US News: The Slow Death of the Iran Nuclear Deal - - PressFrom - United Kingdom
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US NewsThe Slow Death of the Iran Nuclear Deal

09:55  10 may  2019
09:55  10 may  2019 Source:   msn.com

TfL bans adverts from countries with gay death penalty

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The Iran nuclear deal framework was a preliminary framework agreement reached in 2015 between the Islamic Republic of Iran and a group of world powers: the P5+1 (the permanent members of the United Nations Security Council—the United States, the United Kingdom, Russia, France

The Slow Death of the Iran Nuclear Deal © Official Iranian President website / Handout via Reuters

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The 2015 Iran deal is dying—not with a bang, but with a series of whimpers. Known as the Joint Comprehensive Plan of Action, the agreement featured at its center a simple bargain: Iran would agree to verifiable limits on its civil nuclear program given past concerns about nuclear weaponization; in exchange, Tehran would receive economic relief from sanctions related to its nuclear activities. The agreement lasted in that form until last year, when the Trump administration announced that the United States would stop complying with its commitments under the agreement, reimpose sanctions on both Iran and, eventually, those who do business with the Islamic Republic.

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Iran has reached a historic agreement with major world powers over its nuclear program. What is Iran giving up, and how does it benefit in the long run?

The 2015 Iran deal is dying—not with a bang, but with a series of whimpers. Known as the Joint Comprehensive Plan of Action, the agreement featured at its center a simple bargain: Iran would agree to verifiable limits on its civil nuclear program, given past concerns about nuclear weaponization

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Exactly one year to the day since President Trump’s declaration, Iranian President Hassan Rouhani announced a phased set of measures that would suspend some of Iran’s commitments under the agreement, while underscoring that Tehran remained within the JCPOA. He said Tehran would immediately stop observing limits on building up its domestic stockpiles of low-enriched uranium—the kind suitable for reactor use, but not weaponization—and heavy water. After a 60-day period, unless the other signatories of the accord—Britain, France, Germany (the so-called E-3), China, and Russia—managed to deliver on economic benefits in the oil and banking sectors, Tehran would suspend further compliance with sections of the JCPOA, Rouhani added.

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Isolated, embattled North Korea is the only country to test nuclear weapons in almost 20 years, and it shows no signs of slowing down. Given the controversy surrounding a recent nuclear agreement reached with Iran , it's worth considering exactly how the deal to stop its nuclear ambitions fell apart.

Is the nuclear agreement between the United States and Iran a good or bad deal ? That is what led to World War II and the death of 55 million people. Many in the West denied the darkness of Nazism. They looked the other way when that evil could have been stopped, and then appeased it as it

The Slow Death of the Iran Nuclear Deal © getty Donald J. Trump signs a National Security Presidential Memorandum as he announces the withdrawal of the United States from the Iran nuclear deal. Rouhani’s announcement implicitly made clear recent developments that forced Tehran’s hands. On May 3, a State Department statement said that the U.S. would sanction any individuals or entities involved with the JCPOA-permitted uranium swaps (allowing Iran to send enriched uranium out of its borders in exchange for natural uranium). The statement also noted that the storage of heavy water in excess of current limits would not be permitted by the United States nor should “any such heavy water … be made available to Iran in any fashion.”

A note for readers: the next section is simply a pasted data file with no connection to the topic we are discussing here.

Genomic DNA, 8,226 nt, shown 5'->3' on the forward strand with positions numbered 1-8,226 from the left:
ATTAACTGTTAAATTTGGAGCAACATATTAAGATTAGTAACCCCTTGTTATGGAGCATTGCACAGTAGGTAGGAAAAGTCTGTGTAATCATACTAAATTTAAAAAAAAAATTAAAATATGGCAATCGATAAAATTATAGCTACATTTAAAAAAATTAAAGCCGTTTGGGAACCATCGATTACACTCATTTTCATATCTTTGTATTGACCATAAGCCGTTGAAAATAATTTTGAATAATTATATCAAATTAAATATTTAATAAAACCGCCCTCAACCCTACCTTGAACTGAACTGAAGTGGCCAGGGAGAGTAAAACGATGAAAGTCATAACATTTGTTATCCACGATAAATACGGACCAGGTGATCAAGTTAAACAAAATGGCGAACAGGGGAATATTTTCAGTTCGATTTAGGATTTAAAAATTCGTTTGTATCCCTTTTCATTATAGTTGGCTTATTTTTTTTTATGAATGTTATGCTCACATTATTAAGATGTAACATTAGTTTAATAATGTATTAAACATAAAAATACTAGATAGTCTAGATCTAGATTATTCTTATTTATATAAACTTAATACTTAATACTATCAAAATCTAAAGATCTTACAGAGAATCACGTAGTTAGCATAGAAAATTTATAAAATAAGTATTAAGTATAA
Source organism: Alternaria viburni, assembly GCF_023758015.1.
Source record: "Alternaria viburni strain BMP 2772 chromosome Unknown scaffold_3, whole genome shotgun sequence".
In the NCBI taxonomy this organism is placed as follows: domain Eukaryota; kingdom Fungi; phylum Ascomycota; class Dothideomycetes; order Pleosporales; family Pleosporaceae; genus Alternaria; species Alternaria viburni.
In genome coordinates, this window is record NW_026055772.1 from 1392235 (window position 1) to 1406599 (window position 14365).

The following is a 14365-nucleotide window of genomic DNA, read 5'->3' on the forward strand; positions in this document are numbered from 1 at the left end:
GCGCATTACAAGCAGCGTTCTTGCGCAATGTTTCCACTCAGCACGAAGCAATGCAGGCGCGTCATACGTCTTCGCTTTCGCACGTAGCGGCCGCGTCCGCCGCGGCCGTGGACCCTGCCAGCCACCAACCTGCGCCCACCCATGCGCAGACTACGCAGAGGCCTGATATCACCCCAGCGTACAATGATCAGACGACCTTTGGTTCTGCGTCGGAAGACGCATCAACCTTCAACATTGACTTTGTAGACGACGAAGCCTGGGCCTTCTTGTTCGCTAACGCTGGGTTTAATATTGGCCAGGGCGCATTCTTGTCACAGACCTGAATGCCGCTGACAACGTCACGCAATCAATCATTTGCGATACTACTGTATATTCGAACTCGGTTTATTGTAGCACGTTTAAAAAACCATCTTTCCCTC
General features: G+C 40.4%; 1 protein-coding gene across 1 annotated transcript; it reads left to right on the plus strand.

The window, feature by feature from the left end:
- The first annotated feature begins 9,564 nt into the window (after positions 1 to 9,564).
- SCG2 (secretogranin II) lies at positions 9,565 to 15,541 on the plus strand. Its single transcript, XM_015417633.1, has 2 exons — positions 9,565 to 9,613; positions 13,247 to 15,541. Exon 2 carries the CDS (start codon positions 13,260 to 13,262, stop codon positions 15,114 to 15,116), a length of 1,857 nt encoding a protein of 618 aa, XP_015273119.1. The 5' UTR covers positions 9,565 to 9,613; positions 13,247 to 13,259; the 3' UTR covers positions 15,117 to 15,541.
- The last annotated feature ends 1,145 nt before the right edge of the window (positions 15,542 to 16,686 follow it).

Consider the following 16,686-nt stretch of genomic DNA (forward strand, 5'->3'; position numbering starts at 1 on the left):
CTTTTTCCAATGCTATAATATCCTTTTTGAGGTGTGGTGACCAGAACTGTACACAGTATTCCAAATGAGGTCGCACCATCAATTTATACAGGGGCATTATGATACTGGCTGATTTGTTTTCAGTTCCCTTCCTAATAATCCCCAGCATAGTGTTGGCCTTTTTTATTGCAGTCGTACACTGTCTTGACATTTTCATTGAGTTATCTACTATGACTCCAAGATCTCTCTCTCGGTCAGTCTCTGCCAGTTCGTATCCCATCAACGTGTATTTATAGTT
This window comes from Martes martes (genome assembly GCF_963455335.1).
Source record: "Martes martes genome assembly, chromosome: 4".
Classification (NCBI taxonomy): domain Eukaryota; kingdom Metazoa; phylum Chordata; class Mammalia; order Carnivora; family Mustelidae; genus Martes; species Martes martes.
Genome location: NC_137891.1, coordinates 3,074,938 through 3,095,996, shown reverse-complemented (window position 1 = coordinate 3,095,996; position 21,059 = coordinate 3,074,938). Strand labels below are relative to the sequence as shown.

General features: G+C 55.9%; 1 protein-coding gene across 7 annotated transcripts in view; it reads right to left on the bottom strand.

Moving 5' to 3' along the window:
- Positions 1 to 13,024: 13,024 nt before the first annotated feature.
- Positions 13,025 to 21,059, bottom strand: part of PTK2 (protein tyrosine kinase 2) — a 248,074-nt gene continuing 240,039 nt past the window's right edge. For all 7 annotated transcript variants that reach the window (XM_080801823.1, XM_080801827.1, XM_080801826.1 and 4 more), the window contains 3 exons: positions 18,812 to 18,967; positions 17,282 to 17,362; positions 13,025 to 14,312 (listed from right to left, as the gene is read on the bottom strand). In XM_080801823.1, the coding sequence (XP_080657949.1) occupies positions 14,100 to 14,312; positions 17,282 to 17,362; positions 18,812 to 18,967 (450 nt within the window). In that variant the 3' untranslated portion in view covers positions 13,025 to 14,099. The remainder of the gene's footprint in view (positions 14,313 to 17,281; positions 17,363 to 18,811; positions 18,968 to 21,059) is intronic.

In effect, however expensive continued compliance with the deal might have gotten for Iran after the Trump administration reimposed sanctions last year, the U.S. had now sought to change the very terms of compliance—even though it is no longer party to the pact. The remaining countries, try as they might, have been unable to present Iran with a sufficiently robust solution that would work around the reimposed sanctions.

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So too for the Iran deal . It is neither dishonorable nor unusual for countries to withdraw from international agreements that contravene their vital interests. The Iran nuclear deal , which Mr. Trump has excoriated repeatedly, is hanging by an unraveling thread. Congress won’t improve it.

Mr. X is the first point man the US has headhunted in the ruling elite of post-revolutionary Islamic Iran . 20 divulged his arcane identity, his mode of operation and his prospects of meeting those expectations. This issue also traced the slow demise of the nuclear deal the six powers signed with

The Slow Death of the Iran Nuclear Deal © getty Iranian President Hassan Rouhani addresses the public on Iranian state TV Broadcast in Tehran As a result, Rouhani’s decision to underscore that at the end of the 60-day period Tehran might overshoot existing heavy water and low-enriched uranium limits precisely conveys to the E3, Russia, and China where the blame for its decision should rest: with the United States. Make no mistake: These steps announced by Rouhani would measurably degrade the nonproliferation effectiveness of the JCPOA and, over time, breaking the enriched uranium stockpile limit in particular would serve to shorten Tehran’s breakout time to a single weaponized nuclear device, if a political decision to pursue that path were to be made. Because all the remaining parties to the agreement would seek to avoid that outcome, Iran may hope it is creating the right set of incentives for the E3, Russia, and China to independently seek a rollback from the United States.